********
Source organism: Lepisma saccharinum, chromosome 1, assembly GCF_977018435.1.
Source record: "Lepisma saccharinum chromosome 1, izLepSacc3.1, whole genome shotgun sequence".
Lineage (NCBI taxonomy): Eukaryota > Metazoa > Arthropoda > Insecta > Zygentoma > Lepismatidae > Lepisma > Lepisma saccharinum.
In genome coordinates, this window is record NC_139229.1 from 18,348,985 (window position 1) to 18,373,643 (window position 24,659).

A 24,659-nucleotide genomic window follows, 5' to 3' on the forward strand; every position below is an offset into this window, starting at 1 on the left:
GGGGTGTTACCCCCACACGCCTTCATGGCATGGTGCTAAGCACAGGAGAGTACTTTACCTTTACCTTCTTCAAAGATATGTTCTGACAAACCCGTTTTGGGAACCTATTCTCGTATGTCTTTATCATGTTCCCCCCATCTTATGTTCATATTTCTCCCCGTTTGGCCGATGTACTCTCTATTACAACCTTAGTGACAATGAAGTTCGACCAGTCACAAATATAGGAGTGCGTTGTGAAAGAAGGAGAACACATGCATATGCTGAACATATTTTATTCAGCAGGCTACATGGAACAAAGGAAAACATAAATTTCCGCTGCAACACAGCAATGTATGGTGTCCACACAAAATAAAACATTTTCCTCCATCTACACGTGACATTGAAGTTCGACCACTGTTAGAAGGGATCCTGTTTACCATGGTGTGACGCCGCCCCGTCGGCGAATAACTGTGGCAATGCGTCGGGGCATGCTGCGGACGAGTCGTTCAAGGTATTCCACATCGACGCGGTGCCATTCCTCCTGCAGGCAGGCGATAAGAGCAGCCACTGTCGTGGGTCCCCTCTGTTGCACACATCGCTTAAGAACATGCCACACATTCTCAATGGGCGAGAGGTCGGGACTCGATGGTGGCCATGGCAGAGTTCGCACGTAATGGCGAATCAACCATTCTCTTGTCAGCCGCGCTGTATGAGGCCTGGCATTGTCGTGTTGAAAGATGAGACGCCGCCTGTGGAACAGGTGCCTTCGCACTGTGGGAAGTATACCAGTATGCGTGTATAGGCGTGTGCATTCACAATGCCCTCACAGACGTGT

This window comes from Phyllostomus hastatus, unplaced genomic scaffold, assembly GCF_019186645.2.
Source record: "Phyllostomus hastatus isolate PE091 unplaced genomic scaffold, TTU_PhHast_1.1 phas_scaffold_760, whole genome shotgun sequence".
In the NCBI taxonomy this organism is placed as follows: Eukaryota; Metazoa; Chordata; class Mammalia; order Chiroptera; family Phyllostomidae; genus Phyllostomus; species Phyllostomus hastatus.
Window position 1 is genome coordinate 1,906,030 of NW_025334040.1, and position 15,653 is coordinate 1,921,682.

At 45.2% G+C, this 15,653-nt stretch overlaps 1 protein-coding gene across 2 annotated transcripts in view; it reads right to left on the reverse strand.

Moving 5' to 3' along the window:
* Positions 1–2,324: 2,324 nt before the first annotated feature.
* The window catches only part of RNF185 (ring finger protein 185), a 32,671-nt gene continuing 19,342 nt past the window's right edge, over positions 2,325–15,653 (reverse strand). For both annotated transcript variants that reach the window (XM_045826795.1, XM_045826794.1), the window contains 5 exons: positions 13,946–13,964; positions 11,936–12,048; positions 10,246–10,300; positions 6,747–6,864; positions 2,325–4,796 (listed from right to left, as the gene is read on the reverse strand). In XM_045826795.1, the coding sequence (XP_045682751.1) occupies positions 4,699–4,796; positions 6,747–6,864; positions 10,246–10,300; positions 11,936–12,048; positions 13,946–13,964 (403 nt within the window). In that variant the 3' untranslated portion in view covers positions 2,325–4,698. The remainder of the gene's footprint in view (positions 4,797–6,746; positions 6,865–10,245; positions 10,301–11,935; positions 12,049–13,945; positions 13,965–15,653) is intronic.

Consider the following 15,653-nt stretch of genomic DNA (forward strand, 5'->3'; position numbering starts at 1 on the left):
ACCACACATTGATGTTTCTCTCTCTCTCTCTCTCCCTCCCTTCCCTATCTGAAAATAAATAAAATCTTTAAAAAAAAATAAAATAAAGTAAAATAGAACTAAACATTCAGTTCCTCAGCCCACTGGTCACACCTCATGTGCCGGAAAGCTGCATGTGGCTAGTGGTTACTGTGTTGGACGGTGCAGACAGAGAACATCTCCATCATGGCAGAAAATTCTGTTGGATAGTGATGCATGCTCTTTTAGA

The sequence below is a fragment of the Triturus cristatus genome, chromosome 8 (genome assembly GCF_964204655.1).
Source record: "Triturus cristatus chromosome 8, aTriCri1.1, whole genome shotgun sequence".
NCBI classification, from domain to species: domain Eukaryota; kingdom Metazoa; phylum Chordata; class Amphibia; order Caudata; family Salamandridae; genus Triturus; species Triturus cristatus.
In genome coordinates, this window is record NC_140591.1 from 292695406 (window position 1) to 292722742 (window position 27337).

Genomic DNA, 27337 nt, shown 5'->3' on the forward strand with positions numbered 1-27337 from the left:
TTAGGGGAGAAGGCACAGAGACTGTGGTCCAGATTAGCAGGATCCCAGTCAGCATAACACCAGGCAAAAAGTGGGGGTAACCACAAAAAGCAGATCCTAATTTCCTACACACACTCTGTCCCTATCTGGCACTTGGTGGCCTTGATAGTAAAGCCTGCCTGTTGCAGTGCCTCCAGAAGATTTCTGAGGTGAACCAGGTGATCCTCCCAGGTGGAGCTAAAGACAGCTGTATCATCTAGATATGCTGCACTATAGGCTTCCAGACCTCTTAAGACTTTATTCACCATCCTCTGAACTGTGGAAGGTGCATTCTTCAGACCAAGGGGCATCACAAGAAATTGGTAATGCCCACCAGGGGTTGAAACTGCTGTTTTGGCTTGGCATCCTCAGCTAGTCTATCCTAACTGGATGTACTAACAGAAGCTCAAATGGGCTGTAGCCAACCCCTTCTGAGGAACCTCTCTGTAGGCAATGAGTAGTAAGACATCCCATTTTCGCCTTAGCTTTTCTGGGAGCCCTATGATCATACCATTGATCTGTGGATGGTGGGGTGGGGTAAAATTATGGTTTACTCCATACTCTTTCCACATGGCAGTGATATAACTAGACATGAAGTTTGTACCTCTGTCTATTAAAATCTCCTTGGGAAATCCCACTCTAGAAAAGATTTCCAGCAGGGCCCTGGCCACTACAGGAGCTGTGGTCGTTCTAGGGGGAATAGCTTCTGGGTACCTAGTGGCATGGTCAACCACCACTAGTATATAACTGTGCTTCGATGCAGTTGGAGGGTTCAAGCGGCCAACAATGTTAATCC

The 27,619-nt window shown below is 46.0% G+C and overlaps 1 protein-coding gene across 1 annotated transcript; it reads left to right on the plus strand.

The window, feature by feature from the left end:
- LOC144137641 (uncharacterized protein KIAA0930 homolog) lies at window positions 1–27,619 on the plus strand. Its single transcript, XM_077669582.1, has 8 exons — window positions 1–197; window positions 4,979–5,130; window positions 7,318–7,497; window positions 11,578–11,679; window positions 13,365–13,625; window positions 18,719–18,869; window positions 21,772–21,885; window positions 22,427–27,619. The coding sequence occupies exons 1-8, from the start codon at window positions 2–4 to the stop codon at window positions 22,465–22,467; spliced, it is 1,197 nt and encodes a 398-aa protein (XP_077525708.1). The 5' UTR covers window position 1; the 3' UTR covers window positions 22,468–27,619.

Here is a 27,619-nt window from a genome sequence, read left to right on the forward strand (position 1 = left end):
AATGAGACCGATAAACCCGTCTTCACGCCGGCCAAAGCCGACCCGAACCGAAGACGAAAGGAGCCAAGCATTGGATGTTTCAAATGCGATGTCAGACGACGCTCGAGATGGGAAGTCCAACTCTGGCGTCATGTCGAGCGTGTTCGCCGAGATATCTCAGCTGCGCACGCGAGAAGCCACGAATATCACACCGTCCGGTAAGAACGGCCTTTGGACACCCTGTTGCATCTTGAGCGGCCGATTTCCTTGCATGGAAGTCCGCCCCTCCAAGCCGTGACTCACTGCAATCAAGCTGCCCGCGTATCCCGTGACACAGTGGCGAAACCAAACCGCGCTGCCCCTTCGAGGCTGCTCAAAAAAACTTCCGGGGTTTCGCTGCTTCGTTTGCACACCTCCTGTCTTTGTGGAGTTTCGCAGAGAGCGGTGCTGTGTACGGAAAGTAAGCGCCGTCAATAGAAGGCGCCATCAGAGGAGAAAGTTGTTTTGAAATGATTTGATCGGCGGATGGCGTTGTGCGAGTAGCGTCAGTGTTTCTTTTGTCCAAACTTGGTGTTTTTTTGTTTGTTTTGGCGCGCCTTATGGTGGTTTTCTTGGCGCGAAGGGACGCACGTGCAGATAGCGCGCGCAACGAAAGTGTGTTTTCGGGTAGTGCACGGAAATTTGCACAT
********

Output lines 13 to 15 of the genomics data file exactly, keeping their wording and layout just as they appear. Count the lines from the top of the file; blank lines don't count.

* Positions 1–2,324: 2,324 nt before the first annotated feature.
* The window catches only part of RNF185 (ring finger protein 185), a 32,671-nt gene continuing 19,342 nt past the window's right edge, over positions 2,325–15,653 (reverse strand). For both annotated transcript variants that reach the window (XM_045826795.1, XM_045826794.1), the window contains 5 exons: positions 13,946–13,964; positions 11,936–12,048; positions 10,246–10,300; positions 6,747–6,864; positions 2,325–4,796 (listed from right to left, as the gene is read on the reverse strand). In XM_045826795.1, the coding sequence (XP_045682751.1) occupies positions 4,699–4,796; positions 6,747–6,864; positions 10,246–10,300; positions 11,936–12,048; positions 13,946–13,964 (403 nt within the window). In that variant the 3' untranslated portion in view covers positions 2,325–4,698. The remainder of the gene's footprint in view (positions 4,797–6,746; positions 6,865–10,245; positions 10,301–11,935; positions 12,049–13,945; positions 13,965–15,653) is intronic.

Consider the following 15,653-nt stretch of genomic DNA (forward strand, 5'->3'; position numbering starts at 1 on the left):